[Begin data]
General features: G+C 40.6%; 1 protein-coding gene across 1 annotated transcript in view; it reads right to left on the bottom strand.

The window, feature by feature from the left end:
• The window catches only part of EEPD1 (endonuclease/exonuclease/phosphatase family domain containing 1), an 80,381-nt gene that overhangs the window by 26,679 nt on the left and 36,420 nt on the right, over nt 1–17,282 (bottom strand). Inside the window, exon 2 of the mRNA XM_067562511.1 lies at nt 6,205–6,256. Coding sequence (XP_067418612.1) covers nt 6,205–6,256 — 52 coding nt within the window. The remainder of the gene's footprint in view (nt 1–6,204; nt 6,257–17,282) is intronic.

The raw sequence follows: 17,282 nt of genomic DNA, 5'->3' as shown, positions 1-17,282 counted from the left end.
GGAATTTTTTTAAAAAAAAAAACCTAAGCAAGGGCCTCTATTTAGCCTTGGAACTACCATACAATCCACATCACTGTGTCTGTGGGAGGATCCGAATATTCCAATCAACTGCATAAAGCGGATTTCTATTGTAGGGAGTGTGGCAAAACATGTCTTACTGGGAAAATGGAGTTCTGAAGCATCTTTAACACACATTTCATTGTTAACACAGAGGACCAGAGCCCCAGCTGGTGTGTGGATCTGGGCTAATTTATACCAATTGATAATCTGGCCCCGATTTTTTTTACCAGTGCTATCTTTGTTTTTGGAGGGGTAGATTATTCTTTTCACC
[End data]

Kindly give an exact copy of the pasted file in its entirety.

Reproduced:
General features: G+C 40.6%; 1 protein-coding gene across 1 annotated transcript in view; it reads right to left on the bottom strand.

The window, feature by feature from the left end:
• The window catches only part of EEPD1 (endonuclease/exonuclease/phosphatase family domain containing 1), an 80,381-nt gene that overhangs the window by 26,679 nt on the left and 36,420 nt on the right, over nt 1–17,282 (bottom strand). Inside the window, exon 2 of the mRNA XM_067562511.1 lies at nt 6,205–6,256. Coding sequence (XP_067418612.1) covers nt 6,205–6,256 — 52 coding nt within the window. The remainder of the gene's footprint in view (nt 1–6,204; nt 6,257–17,282) is intronic.

The raw sequence follows: 17,282 nt of genomic DNA, 5'->3' as shown, positions 1-17,282 counted from the left end.
GGAATTTTTTTAAAAAAAAAAACCTAAGCAAGGGCCTCTATTTAGCCTTGGAACTACCATACAATCCACATCACTGTGTCTGTGGGAGGATCCGAATATTCCAATCAACTGCATAAAGCGGATTTCTATTGTAGGGAGTGTGGCAAAACATGTCTTACTGGGAAAATGGAGTTCTGAAGCATCTTTAACACACATTTCATTGTTAACACAGAGGACCAGAGCCCCAGCTGGTGTGTGGATCTGGGCTAATTTATACCAATTGATAATCTGGCCCCGATTTTTTTTACCAGTGCTATCTTTGTTTTTGGAGGGGTAGATTATTCTTTTCACC